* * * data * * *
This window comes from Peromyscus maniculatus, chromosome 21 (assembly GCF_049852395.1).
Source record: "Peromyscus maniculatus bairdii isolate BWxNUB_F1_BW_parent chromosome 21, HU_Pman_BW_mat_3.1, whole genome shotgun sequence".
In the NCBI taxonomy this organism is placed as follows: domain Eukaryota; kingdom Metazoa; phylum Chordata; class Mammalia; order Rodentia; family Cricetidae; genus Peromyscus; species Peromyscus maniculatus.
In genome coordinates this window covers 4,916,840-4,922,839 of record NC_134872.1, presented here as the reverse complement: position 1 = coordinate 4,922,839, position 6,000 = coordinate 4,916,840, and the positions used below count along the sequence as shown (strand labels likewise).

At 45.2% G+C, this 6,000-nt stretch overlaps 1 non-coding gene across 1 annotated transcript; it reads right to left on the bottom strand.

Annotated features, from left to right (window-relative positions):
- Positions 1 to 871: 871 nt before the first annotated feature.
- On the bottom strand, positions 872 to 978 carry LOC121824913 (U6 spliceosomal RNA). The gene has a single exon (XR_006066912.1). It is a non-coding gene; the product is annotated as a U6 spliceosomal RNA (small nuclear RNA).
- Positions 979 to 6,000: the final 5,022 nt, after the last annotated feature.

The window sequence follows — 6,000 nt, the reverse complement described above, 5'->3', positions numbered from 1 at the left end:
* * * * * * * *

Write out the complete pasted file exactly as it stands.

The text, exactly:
This window comes from Peromyscus maniculatus, chromosome 21 (assembly GCF_049852395.1).
Source record: "Peromyscus maniculatus bairdii isolate BWxNUB_F1_BW_parent chromosome 21, HU_Pman_BW_mat_3.1, whole genome shotgun sequence".
In the NCBI taxonomy this organism is placed as follows: domain Eukaryota; kingdom Metazoa; phylum Chordata; class Mammalia; order Rodentia; family Cricetidae; genus Peromyscus; species Peromyscus maniculatus.
In genome coordinates this window covers 4,916,840-4,922,839 of record NC_134872.1, presented here as the reverse complement: position 1 = coordinate 4,922,839, position 6,000 = coordinate 4,916,840, and the positions used below count along the sequence as shown (strand labels likewise).

At 45.2% G+C, this 6,000-nt stretch overlaps 1 non-coding gene across 1 annotated transcript; it reads right to left on the bottom strand.

Annotated features, from left to right (window-relative positions):
- Positions 1 to 871: 871 nt before the first annotated feature.
- On the bottom strand, positions 872 to 978 carry LOC121824913 (U6 spliceosomal RNA). The gene has a single exon (XR_006066912.1). It is a non-coding gene; the product is annotated as a U6 spliceosomal RNA (small nuclear RNA).
- Positions 979 to 6,000: the final 5,022 nt, after the last annotated feature.

The window sequence follows — 6,000 nt, the reverse complement described above, 5'->3', positions numbered from 1 at the left end: